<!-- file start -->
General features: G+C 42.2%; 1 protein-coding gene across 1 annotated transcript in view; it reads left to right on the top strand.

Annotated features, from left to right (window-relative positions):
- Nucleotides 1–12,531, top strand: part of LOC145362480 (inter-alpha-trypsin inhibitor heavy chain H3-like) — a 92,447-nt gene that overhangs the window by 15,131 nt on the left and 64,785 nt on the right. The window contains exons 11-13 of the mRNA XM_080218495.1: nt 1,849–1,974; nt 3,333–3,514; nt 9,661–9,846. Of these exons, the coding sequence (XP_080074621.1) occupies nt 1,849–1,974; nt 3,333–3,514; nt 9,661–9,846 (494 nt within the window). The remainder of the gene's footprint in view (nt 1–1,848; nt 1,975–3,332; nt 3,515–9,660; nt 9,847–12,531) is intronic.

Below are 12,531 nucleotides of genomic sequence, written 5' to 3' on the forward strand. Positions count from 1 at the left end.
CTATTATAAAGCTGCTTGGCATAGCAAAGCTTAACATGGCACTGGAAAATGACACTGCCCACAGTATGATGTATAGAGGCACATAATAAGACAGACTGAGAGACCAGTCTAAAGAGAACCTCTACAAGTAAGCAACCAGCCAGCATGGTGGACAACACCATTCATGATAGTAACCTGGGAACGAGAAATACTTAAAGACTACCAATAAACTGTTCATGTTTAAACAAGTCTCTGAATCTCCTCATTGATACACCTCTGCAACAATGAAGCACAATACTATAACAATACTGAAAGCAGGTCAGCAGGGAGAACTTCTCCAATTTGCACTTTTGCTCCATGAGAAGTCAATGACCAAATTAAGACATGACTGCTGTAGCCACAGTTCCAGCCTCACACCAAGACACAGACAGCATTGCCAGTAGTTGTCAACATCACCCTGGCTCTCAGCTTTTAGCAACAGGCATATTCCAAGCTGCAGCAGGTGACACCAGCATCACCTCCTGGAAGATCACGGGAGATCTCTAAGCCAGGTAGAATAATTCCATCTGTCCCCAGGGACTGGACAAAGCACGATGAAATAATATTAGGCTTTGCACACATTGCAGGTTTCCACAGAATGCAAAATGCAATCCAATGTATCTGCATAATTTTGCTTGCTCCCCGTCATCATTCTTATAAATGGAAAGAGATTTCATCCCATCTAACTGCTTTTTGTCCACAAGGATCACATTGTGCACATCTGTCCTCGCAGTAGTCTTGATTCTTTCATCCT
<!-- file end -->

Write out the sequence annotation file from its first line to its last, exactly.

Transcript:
General features: G+C 42.2%; 1 protein-coding gene across 1 annotated transcript in view; it reads left to right on the top strand.

Annotated features, from left to right (window-relative positions):
- Nucleotides 1–12,531, top strand: part of LOC145362480 (inter-alpha-trypsin inhibitor heavy chain H3-like) — a 92,447-nt gene that overhangs the window by 15,131 nt on the left and 64,785 nt on the right. The window contains exons 11-13 of the mRNA XM_080218495.1: nt 1,849–1,974; nt 3,333–3,514; nt 9,661–9,846. Of these exons, the coding sequence (XP_080074621.1) occupies nt 1,849–1,974; nt 3,333–3,514; nt 9,661–9,846 (494 nt within the window). The remainder of the gene's footprint in view (nt 1–1,848; nt 1,975–3,332; nt 3,515–9,660; nt 9,847–12,531) is intronic.

Below are 12,531 nucleotides of genomic sequence, written 5' to 3' on the forward strand. Positions count from 1 at the left end.
CTATTATAAAGCTGCTTGGCATAGCAAAGCTTAACATGGCACTGGAAAATGACACTGCCCACAGTATGATGTATAGAGGCACATAATAAGACAGACTGAGAGACCAGTCTAAAGAGAACCTCTACAAGTAAGCAACCAGCCAGCATGGTGGACAACACCATTCATGATAGTAACCTGGGAACGAGAAATACTTAAAGACTACCAATAAACTGTTCATGTTTAAACAAGTCTCTGAATCTCCTCATTGATACACCTCTGCAACAATGAAGCACAATACTATAACAATACTGAAAGCAGGTCAGCAGGGAGAACTTCTCCAATTTGCACTTTTGCTCCATGAGAAGTCAATGACCAAATTAAGACATGACTGCTGTAGCCACAGTTCCAGCCTCACACCAAGACACAGACAGCATTGCCAGTAGTTGTCAACATCACCCTGGCTCTCAGCTTTTAGCAACAGGCATATTCCAAGCTGCAGCAGGTGACACCAGCATCACCTCCTGGAAGATCACGGGAGATCTCTAAGCCAGGTAGAATAATTCCATCTGTCCCCAGGGACTGGACAAAGCACGATGAAATAATATTAGGCTTTGCACACATTGCAGGTTTCCACAGAATGCAAAATGCAATCCAATGTATCTGCATAATTTTGCTTGCTCCCCGTCATCATTCTTATAAATGGAAAGAGATTTCATCCCATCTAACTGCTTTTTGTCCACAAGGATCACATTGTGCACATCTGTCCTCGCAGTAGTCTTGATTCTTTCATCCT